I will also suggest focusing on a trade skill. You only really need vocational/technical training and/or certification.

I have been doing my trade skill for 10 years and I’m making more than people I know in the same field that got a 4 year degree for it.

snowberry's avatar

Does your area or country offer apprenticeships? Many jobs simply require on the job training such as bricklayer, stone work, and so on. If he could become “certified”,( whatever that means) in a trade like that I’d think he could make it work.

gailcalled's avatar

My youngest step-son started doing drugs in his early teens and eventually lost about 10 years to drugs and then rehab. During that time he bluffed his way through school, having the brains but no interest.

When he finally became clean and sober he went on to become a certified physical trainer. Initially, he put his equipment into a van and made house calls, but as his rep. built, he was able to manage his own gym.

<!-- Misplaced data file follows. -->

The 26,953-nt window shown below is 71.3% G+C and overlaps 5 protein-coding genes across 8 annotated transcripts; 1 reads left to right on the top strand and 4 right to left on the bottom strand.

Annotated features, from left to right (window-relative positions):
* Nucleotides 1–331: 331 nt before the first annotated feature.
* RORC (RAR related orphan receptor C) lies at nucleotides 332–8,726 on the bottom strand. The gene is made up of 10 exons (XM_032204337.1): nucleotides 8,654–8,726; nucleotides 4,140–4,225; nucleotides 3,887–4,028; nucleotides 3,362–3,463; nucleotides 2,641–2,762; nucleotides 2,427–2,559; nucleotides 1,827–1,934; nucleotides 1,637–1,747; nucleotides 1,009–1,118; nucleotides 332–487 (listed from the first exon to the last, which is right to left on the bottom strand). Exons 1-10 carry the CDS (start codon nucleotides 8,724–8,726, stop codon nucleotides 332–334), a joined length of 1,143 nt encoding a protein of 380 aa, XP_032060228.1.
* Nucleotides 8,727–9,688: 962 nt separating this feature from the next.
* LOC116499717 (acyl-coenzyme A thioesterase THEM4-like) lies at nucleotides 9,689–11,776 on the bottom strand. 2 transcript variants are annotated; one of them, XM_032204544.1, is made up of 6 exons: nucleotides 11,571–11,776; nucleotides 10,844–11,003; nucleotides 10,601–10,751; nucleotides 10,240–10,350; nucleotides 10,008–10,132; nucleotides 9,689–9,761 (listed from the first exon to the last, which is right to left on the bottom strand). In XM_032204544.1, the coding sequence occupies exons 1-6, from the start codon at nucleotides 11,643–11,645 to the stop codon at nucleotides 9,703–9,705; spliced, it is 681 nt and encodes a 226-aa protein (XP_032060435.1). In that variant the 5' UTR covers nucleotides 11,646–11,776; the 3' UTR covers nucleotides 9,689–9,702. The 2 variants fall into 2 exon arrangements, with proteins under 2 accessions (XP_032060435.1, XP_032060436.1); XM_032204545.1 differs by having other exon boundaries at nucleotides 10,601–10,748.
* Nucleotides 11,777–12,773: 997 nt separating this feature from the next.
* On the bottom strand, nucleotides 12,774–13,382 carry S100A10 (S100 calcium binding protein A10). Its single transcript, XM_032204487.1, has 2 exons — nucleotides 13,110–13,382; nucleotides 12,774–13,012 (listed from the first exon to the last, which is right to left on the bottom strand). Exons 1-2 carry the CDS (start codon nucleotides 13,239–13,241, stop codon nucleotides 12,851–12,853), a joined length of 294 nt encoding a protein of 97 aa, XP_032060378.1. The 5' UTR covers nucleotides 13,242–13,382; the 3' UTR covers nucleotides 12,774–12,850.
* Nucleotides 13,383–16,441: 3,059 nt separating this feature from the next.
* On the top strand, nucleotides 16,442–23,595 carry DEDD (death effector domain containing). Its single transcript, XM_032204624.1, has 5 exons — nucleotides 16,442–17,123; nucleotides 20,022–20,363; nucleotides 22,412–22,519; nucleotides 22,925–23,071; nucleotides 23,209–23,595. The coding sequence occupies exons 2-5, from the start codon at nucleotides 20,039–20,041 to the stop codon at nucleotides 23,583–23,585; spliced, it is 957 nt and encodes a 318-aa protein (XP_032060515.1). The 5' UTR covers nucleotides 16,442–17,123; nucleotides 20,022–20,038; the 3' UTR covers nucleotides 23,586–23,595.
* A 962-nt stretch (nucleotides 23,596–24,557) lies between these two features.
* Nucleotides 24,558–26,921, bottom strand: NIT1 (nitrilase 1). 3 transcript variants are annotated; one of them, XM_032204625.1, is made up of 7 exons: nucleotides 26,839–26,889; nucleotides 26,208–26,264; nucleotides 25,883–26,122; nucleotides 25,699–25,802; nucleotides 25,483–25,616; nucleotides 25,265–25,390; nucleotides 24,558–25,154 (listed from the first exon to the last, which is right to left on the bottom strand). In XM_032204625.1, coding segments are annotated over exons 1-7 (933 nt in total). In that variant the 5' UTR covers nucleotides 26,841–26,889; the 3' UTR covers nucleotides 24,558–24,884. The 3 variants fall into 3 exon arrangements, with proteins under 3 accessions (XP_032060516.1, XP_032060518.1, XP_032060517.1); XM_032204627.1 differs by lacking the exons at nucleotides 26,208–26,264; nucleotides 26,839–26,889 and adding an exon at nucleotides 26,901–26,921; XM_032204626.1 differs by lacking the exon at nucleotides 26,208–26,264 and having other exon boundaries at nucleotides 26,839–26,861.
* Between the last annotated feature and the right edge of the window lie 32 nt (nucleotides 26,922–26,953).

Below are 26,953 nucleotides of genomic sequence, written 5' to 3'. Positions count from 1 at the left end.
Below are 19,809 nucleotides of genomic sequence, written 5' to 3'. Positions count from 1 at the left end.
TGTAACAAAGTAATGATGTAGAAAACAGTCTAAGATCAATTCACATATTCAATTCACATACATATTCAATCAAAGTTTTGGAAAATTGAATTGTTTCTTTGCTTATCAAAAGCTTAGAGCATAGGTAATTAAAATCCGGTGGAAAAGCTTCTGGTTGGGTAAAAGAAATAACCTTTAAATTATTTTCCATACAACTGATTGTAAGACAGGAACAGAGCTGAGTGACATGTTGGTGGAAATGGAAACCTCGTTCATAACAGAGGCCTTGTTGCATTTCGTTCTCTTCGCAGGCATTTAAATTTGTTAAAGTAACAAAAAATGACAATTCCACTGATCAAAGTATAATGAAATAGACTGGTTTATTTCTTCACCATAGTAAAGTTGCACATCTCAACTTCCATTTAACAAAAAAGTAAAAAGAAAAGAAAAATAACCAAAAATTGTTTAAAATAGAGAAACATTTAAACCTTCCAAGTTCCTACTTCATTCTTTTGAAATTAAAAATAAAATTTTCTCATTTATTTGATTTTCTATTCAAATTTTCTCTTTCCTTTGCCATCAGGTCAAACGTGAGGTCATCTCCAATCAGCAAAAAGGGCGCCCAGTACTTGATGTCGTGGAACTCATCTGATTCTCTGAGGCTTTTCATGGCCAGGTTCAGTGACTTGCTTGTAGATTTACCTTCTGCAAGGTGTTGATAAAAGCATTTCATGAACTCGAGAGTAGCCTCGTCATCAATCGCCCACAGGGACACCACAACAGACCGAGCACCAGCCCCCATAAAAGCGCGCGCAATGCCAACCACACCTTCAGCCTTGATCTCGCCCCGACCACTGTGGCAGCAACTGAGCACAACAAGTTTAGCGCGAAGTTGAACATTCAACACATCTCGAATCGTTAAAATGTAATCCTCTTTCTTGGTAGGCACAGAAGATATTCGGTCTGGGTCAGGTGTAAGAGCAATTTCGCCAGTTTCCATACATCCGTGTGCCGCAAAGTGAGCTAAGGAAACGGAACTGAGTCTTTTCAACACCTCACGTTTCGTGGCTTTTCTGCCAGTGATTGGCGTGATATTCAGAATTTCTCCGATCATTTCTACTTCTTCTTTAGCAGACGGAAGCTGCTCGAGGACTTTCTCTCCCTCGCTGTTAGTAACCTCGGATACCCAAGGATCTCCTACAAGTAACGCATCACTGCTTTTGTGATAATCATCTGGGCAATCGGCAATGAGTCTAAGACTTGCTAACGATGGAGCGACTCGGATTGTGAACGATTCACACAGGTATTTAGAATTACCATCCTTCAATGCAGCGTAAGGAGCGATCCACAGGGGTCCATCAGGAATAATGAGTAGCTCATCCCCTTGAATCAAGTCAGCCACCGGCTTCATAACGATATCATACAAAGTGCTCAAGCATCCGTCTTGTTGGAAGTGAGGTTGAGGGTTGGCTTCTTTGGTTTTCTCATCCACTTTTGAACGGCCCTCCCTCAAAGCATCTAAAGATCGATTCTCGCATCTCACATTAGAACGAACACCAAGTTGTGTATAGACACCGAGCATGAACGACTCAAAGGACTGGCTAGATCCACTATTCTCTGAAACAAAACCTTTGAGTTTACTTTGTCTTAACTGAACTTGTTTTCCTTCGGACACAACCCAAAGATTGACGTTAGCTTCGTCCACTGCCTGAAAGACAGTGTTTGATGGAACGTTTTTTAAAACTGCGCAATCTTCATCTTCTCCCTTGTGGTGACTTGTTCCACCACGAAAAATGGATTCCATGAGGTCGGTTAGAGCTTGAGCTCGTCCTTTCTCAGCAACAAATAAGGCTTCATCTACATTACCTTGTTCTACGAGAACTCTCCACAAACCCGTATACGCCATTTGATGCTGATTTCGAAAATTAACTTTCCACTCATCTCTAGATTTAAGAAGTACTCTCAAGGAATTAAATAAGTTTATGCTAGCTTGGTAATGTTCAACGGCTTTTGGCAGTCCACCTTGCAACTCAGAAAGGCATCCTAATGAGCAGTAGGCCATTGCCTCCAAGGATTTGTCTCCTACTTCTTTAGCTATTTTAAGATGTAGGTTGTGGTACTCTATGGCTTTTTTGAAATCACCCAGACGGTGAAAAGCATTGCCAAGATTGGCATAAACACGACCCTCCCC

He even has his 75 year old mother on staff as a teacher of the Alexander Technique.

Here and here.

Personal Trainer Certification A lot of the learning can be done without class time.

wundayatta's avatar

He might check out the apprenticeships available in local trade unions.

Normally, I would say you are going about this backwards. First, what are his interests? What are his skills? Perhaps most importantly, what does he like to do? But you do seem to be trying to go after what he likes to do.

I’d sit down and write down every think he has ever liked doing in his life. Not just work things, but everything. Then I’d look at that list and start grouping it into like areas of interest.